summer retreat: In ancient India, for a period of ninety days, from the fifteenth of the fourth lunar month to the fifteenth of the seventh lunar month, the members of the Sangha lived in one place and did not go anywhere; they didn’t go traveling or take a vacation. There were two reasons for this. First, the weather was very hot and made for especially uncomfortable traveling. Second, insects and other small creatures are particularly abundant on the earth in summer. To avoid stepping on them and squashing them to death, to nurture compassion for all living beings and to protect them, the Bhikshus, the Bhikshunis, and the Buddha lived in one place and did not go out. This custom was observed in other places as well, especially to protect the young rice plants that were beginning to grow and could have been trampled by thousands of roaming monks and nuns. Since this was an intense period of practice, many obtained enlightenment during this time. See Pravarana for ceremony marking the end of these retreats.
Sun Wukong: Famous character from Chinese classic, Journey to the West who had great magical powers. He was the Monkey King who accompanied the monk Xuan Zang to retrieve Buddhist sutras from India.
sunyata: Eighteen types of emptiness listed with the thirty-seven limbs of enlightenment as supermundane dharmas . See SEVEN JEWELS.
supermundane dharmas: They include the thirty-seven factors of enlightenment [the four applications or foundations of mindfulness (smrty-upasthana), four right or perfect efforts (samyak-prahana), four bases of psychic power or roads to power (riddhi-pada), five roots or controlling factors or dominants (indriya), five powers (bala), seven limbs (factors or branches) of enlightenment or awakening (bodhyanga), and the eight-fold path (marga)] plus the five sciences (vidya), six superknowledges (abhijna), and eighteen emptinesses (sunyata). These plus wholesome (punya) or meritorious actions that are also followed by ordinary beings are the dharmas that are followed by saints or holy ones.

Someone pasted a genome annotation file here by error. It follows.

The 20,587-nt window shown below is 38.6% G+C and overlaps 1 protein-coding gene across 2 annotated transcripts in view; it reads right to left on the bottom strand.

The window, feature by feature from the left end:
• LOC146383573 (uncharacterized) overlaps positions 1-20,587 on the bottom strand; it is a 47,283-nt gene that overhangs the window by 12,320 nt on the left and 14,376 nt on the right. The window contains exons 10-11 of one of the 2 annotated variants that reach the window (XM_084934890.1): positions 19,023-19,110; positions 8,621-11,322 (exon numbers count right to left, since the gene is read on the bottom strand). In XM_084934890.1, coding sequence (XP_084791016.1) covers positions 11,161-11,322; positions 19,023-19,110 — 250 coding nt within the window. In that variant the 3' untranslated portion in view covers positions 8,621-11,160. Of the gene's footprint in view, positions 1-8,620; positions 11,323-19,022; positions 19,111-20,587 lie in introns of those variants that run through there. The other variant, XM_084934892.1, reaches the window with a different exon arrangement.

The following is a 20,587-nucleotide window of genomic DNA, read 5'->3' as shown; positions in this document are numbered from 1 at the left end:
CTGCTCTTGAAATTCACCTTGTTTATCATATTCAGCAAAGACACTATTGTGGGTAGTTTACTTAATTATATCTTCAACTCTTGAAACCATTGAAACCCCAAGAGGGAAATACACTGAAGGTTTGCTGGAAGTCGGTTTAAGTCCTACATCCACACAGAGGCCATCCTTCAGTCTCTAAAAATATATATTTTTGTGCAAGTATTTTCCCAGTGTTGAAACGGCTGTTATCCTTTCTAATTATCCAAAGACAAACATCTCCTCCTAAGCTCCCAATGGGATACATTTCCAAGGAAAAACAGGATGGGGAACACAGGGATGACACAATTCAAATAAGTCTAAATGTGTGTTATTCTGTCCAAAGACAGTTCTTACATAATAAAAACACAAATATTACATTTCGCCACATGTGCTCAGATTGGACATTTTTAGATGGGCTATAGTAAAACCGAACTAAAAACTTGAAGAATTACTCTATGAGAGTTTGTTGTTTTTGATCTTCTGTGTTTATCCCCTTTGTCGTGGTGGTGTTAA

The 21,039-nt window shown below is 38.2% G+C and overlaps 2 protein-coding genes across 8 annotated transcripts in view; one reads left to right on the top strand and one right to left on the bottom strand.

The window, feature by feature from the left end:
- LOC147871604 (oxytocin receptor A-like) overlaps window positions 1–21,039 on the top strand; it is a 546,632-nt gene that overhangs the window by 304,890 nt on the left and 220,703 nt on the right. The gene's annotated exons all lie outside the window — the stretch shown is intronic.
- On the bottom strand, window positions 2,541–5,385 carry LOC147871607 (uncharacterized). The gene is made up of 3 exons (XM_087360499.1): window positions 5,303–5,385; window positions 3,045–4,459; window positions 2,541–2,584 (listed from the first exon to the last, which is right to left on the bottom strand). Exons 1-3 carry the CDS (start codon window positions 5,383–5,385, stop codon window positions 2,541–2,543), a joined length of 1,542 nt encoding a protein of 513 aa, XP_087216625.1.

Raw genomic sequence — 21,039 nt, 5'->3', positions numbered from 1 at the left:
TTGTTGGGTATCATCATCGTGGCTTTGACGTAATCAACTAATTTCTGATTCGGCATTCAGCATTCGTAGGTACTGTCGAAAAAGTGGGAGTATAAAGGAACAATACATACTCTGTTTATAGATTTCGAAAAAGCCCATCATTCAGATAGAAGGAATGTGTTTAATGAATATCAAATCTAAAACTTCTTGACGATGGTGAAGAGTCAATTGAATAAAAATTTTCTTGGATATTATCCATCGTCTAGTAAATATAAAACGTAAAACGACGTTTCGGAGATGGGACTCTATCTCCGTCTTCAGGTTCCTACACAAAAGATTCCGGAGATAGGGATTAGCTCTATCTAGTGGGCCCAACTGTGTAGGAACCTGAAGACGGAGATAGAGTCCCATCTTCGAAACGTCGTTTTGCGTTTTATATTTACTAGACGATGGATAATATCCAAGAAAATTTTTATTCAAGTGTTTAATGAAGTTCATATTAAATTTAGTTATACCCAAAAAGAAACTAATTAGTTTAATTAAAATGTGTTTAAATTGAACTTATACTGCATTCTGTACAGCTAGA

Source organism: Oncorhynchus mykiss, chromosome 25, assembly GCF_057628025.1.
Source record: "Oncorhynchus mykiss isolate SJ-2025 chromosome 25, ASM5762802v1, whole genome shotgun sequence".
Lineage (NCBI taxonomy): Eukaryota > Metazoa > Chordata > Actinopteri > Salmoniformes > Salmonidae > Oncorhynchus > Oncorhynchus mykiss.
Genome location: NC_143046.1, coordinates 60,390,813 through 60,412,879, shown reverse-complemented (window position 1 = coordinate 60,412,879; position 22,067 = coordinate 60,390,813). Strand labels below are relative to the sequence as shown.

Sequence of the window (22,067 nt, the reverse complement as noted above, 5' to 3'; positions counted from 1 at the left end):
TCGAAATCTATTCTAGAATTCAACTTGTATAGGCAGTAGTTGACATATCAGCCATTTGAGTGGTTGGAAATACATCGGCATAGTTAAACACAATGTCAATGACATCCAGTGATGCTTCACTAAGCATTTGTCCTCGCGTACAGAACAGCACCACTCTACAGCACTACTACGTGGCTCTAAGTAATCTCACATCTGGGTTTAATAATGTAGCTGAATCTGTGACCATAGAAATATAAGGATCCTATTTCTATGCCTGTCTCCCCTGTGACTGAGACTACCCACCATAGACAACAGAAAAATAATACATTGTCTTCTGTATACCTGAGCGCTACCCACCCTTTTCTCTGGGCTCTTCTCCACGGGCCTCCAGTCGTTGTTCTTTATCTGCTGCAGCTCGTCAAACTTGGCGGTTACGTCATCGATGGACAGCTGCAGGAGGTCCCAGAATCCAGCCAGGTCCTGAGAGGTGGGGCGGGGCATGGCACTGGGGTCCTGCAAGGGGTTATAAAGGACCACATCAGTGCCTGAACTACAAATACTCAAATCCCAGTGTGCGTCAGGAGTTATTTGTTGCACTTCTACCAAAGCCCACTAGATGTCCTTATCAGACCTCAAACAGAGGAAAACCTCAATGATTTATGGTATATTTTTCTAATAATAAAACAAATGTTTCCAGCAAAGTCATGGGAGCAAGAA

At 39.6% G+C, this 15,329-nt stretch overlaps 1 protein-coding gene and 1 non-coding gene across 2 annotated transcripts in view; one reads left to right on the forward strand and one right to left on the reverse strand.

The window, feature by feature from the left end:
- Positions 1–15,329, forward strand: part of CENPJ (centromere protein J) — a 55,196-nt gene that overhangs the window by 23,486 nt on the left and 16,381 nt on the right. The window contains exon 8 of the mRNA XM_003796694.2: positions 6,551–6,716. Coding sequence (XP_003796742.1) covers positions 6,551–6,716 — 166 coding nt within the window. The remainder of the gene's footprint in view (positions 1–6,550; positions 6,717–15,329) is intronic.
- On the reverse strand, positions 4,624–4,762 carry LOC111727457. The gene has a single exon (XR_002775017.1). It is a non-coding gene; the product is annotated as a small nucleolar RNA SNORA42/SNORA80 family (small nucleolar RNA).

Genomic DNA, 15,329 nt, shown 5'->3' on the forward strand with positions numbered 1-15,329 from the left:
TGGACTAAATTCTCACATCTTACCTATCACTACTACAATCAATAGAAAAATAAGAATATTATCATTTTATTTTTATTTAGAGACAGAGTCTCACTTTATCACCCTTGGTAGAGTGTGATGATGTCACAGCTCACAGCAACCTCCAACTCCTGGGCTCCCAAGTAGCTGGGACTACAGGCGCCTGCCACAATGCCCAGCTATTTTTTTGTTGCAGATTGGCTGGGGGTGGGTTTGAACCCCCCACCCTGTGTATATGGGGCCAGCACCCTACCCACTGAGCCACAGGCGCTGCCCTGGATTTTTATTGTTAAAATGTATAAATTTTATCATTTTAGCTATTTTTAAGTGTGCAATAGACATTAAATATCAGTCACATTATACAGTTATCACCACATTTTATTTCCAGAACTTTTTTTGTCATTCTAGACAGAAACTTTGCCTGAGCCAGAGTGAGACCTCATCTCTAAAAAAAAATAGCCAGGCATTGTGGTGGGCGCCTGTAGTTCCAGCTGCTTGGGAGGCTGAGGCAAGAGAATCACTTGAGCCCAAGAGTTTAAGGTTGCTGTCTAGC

supernatural events: See HOLY MANIFESTATIONS.
sutras (sutta, jing-zang) represent the scriptural texts or canons of the open teachings of the Buddha contained in the Tripitaka. The term can also mean any teaching of an enlightened being or a treatise or short book, but that is not a true sutra. Only the words of a Buddha should be considered a sutra. Even the teachings of Maitreya Bodhisattva toAsanga are only considered commentaries. The Platform Sutra of Hui Neng, the Sixth Patriarch of Zen, is included under the listings of sutras, but it should not be considered a true sutra. Only the teachings of Vimalakirti have been considered a sutra, because Vimalakirti was an incarnation of Dorje Chang Buddha. See “Six Fulfillments.”
Svatantrika-Madhyamaka: One of the two major sects of the Madhyamaka School.